Sydney - Australia will have no excuses in the upcoming Ashes series because their Test preparation has been far superior to England's, Cricket Australia boss James Sutherland said on Wednesday.
Sutherland defended the scheduling of Australia's recent one-day tour to India, and said the quick change to the five-day game would have minimal effect on players in next week's first Test in Brisbane.
Had rain not ruined England's tour match in Hobart last week, the three-time Ashes holders would have played three full first-class matches before the Test series.
In contrast, Australia's Test players have in some cases had an interrupted start to the Sheffield Shield season, with the Indian tour and then the scheduling of England tour matches taking leading players out of the domestic fixtures.
Former selector Merv Hughes last month hit out at Australia's schedule.
"I am just dumbfounded with England being in town and preparing for an Ashes that starts in about a month's time and Australia has got a team playing in India, playing in subcontinent conditions preparing for the Ashes," said the former Test fast bowler.
"So who's going to be better prepared come the first Test match? England appears to be doing everything right at the moment."
Sutherland told a Melbourne gathering on Wednesday that one-day cricket was better than no cricket.
If Australia lose a fourth straight Ashes series for the first time since 1890 they will not be able to blame inadequate preparations, he said.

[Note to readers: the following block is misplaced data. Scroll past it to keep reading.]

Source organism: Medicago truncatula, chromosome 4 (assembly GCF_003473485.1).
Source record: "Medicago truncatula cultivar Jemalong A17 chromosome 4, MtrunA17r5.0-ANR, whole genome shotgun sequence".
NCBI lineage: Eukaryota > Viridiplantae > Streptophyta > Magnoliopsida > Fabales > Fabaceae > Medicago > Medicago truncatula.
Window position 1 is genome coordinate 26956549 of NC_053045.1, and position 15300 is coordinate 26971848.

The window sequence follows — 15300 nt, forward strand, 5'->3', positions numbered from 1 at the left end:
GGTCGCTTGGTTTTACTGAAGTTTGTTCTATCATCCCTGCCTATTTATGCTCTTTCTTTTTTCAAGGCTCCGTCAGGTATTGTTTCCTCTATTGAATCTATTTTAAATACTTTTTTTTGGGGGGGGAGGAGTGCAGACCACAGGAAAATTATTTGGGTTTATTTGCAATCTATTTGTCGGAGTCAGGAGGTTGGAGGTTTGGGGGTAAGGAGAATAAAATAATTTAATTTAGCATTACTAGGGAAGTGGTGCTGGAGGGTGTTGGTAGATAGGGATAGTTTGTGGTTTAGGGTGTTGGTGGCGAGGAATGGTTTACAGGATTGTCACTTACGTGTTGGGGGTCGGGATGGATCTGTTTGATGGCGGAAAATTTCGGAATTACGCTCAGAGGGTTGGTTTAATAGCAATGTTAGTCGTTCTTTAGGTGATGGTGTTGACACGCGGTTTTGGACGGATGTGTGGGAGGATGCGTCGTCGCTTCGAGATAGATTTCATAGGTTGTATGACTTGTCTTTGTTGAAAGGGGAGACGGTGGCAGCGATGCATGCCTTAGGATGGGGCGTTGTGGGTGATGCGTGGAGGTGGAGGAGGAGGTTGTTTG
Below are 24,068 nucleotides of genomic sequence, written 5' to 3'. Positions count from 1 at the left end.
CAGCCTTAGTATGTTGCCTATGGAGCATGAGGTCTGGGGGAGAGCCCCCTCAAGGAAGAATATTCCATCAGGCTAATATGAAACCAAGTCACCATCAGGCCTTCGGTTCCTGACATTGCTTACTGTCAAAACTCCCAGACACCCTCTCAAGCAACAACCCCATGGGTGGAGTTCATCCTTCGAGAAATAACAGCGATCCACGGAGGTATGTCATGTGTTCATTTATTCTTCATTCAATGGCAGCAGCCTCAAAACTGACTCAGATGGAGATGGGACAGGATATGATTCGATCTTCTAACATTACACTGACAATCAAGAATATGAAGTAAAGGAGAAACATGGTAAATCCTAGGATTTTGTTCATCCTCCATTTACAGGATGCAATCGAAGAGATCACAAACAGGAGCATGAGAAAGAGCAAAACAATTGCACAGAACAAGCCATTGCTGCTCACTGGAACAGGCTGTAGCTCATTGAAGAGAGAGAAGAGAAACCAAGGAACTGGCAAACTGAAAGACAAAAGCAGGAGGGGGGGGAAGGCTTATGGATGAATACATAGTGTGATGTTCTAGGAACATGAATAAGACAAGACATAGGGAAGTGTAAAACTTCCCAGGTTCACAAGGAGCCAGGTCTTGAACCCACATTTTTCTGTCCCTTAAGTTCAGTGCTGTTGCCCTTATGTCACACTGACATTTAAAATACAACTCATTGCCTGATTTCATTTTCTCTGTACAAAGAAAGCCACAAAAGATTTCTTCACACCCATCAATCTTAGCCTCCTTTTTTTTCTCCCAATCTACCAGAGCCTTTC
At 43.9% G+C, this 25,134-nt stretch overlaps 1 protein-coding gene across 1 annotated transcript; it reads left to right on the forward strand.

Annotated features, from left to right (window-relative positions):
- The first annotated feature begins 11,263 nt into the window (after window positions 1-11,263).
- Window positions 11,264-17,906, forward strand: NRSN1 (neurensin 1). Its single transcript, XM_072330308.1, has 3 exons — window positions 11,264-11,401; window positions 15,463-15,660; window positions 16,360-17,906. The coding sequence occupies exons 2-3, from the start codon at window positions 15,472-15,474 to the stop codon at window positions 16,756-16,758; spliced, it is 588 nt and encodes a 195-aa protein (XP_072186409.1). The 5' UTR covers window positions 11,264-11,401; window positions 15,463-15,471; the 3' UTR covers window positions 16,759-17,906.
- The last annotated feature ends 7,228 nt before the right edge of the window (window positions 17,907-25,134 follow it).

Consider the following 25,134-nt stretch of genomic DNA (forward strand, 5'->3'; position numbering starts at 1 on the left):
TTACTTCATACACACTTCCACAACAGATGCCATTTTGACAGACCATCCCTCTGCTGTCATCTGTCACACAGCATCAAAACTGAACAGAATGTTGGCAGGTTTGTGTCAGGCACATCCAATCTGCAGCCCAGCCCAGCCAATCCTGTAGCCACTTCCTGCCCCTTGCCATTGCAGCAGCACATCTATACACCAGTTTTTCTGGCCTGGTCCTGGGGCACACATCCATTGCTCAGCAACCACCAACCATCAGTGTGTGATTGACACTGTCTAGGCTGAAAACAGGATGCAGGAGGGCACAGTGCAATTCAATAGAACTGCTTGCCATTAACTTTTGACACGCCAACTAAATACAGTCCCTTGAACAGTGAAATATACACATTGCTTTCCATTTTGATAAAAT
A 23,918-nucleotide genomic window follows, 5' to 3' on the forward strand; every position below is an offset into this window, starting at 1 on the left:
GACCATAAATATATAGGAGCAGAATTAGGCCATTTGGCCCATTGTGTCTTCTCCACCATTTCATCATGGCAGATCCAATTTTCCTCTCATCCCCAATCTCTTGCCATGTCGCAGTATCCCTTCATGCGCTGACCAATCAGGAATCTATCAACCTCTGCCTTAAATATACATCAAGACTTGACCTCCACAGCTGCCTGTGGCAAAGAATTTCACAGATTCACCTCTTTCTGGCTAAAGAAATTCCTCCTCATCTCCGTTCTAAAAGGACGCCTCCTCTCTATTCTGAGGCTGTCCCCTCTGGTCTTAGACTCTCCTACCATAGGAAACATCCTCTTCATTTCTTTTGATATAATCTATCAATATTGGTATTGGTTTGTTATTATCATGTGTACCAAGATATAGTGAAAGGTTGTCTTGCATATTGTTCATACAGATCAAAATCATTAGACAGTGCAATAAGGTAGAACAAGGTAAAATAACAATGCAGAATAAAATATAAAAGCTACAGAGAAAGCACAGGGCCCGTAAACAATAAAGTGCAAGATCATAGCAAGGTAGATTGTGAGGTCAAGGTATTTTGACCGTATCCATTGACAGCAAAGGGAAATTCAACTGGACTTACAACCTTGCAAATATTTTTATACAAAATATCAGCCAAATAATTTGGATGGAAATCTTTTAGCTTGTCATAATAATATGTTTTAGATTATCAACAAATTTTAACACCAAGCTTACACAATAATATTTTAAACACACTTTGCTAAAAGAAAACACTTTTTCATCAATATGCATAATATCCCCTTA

"There weren't actually a lot of players who are playing in the Test team in Brisbane who were actually in India, and at the same time there were a lot of players who were back here playing Ryobi Cup (domestic one-day series) who have been able to play in the first couple of rounds of (Sheffield) Shield cricket and had a really good preparation," Sutherland said.
"We've had a lot more cricket than England have over the last couple of months, so don't tell me we haven't had a good preparation because England have hardly played."
Sutherland also emphasised his support for night Test matches as what he called the future of the five-day game.
He said Test cricket was fundamentally flawed because at least three out of five days have to be played on weekdays when most people are working.
Cricket Australia hope to stage a day-night Test against New Zealand in two seasons' time.